CFD Simulations of the Static Airflow Resistivity of a Perforated Solid: Effects of Size and Flow Velocity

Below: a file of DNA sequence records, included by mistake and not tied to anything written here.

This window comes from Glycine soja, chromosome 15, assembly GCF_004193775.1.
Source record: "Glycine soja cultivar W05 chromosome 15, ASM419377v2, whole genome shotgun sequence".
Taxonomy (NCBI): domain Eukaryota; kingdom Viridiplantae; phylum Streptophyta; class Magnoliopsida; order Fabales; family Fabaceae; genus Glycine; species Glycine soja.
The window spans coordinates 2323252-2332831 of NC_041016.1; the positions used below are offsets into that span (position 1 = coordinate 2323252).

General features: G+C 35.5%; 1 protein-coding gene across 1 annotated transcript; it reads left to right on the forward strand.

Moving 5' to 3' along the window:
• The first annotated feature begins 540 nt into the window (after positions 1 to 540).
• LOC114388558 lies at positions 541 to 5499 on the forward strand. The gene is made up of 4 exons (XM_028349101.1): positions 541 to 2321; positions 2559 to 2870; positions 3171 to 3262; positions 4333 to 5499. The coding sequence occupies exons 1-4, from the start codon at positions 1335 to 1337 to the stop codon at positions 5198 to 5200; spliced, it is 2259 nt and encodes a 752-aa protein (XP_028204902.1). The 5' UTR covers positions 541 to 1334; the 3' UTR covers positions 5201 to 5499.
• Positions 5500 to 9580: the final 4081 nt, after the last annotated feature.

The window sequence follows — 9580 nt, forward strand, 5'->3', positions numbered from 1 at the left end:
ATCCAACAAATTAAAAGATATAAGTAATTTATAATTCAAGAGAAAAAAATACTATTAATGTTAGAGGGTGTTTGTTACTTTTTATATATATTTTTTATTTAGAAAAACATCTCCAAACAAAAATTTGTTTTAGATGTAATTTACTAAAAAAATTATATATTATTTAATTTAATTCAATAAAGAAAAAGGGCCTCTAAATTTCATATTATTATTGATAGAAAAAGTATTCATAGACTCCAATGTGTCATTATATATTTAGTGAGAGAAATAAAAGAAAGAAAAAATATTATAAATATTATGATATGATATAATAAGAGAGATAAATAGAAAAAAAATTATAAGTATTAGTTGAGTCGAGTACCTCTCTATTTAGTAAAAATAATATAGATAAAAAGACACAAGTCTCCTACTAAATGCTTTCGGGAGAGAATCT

AbstractFor acoustic absorbers, the static airflow resistivity is the parameter which has the greatest impact on their acoustic absorption coefficient in the linear amplitude regime. Therefore, its measurement according to ISO 9053 (or ASTM C522) should be conducted with care. This ISO standard gives specifications on the size and mounting of specimens, their location in the measuring cell, minimum and maximum flow velocities, calibration specimens and the measurement procedure. An important requirement is to ensure a stable linear flow so that the resistance is independent of the velocity. Additionally, it specifies the use of a calibration test specimen to ensure proper operation of both hardware and software. The suggested calibration specimen consists of straight cylindrical pores whose value can be calculated theoretically. However, no other specification is given for designing the calibration specimen. Since the airflow resistivity of a perforated low-porosity solid can behave nonlinearly with velocity, it is important to present some additional guidelines for their design. This work presents CFD simulations on the flow resistivity of a cylindrical solid containing a single perforation subjected to an air flow velocity ranging from 0.5 mm/s to 10 cm/s. The simulations replicate a commercial airflow resistivity meter. The results of the simulations are compared with the theoretical formula and the experimental measurements. The results highlight the importance of the size of the perforation (diameter and depth) and the flow velocity to ensure that the measurement aligns to the theoretical value.
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